As Mr Heldt was writing from the USA, I believe a special mention should be made regarding one of the pilots, Flt Lt Joe McCarthy, an American serving with the RCAF who flew ‘T’ for Tommy. His actions that day while attacking the Sorpe Dam are worthy of note. Many other members taking part were Canadian, Australian and New Zealanders, in this sense it was very much an international operation.

As to how UK citizens would feel with regards to a German Air Force Tornado emblazoned with a Heinkel 111, I believe it is poignant to remember who was actually trying to invade who at that time. To paraphrase a Battle of Britain veteran recently interviewed on television, “We weren’t the ones who started all this bloody nonsense.”

With regards to the UK never being able to defeat the Axis Powers alone, I don’t believe there are many who actually thought we could. What the UK did do was stand resolutely against the very real threat of invasion from an overwhelming military force. It should be remembered that these were very dark and desperate times for the UK, well over a year before the United States entered the conflict, with the call being sent out for volunteers to come to our aid. I believe the history books are very clear on this point, as is the Battle of Britain memorial and indeed the film of the same name. The tide did turn when the Nazi regime decided to change its strategy and bomb UK cities instead. I know this because my grandmother was undeservedly on the receiving end and can still recall the events with vivid clarity despite her advanced years.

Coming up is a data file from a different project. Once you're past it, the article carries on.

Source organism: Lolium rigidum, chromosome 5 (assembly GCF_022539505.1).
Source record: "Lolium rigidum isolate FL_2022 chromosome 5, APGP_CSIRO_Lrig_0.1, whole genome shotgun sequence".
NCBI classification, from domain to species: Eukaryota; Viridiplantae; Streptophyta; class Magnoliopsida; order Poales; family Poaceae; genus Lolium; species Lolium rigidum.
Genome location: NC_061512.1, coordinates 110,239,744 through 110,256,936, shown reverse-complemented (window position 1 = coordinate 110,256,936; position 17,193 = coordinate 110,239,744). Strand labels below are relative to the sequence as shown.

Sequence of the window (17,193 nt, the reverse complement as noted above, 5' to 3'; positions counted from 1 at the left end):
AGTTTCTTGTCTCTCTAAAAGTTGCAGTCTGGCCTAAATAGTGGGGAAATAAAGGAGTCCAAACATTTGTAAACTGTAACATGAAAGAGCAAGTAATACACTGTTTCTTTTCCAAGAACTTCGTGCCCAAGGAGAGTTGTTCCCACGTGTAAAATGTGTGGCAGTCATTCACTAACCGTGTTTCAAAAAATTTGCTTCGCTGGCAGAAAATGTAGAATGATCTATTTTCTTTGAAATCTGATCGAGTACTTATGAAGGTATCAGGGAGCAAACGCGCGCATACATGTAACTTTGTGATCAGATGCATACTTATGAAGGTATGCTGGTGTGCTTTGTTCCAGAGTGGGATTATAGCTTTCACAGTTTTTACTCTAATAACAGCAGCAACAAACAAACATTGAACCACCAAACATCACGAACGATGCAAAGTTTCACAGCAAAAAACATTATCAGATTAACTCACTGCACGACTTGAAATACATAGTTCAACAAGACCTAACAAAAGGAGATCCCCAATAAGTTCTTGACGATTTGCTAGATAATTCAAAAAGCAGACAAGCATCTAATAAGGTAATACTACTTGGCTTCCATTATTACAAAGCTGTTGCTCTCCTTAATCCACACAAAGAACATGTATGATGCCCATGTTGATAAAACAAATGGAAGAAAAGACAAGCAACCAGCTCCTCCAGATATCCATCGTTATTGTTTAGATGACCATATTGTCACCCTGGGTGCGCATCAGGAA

Often the UK is still lampooned satirically as the ‘51st American State’ for supporting US foreign policy, deservedly or not. In addition, the UK’s military participation in Korea, Iraq and Afghanistan, which I am sure Mr Heldt would agree are and were American-led adventures, has seen many British servicemen and women killed and maimed, both physically and mentally. If this cannot be construed as at least part-payment for US support in conflicts past, then as a nation, what would Mr Heldt have us do?

Richard Stockley

Sheffield

With reference to the comments made by Mr Heldt, I would like to remind him that until the Korean War, the only war the Americans ever showed up to on time was their Civil War!

Dean Tulloch

I wonder if Tom picked up a copy of your magazine in the doctor’s waiting room by mistake. AirForces Monthly’s subject matter is WARPLANES. Warplanes sometimes drop bombs during combat. Sometimes civilians are killed. I have no problem with 617 Squadron painting their planes to acknowledge a certain mission. They earned that with their service and sacrifice during the war. Does Mr Heldt want us to sand off the nose art on the Enola Gay and BocksCar to make things a little more politically correct?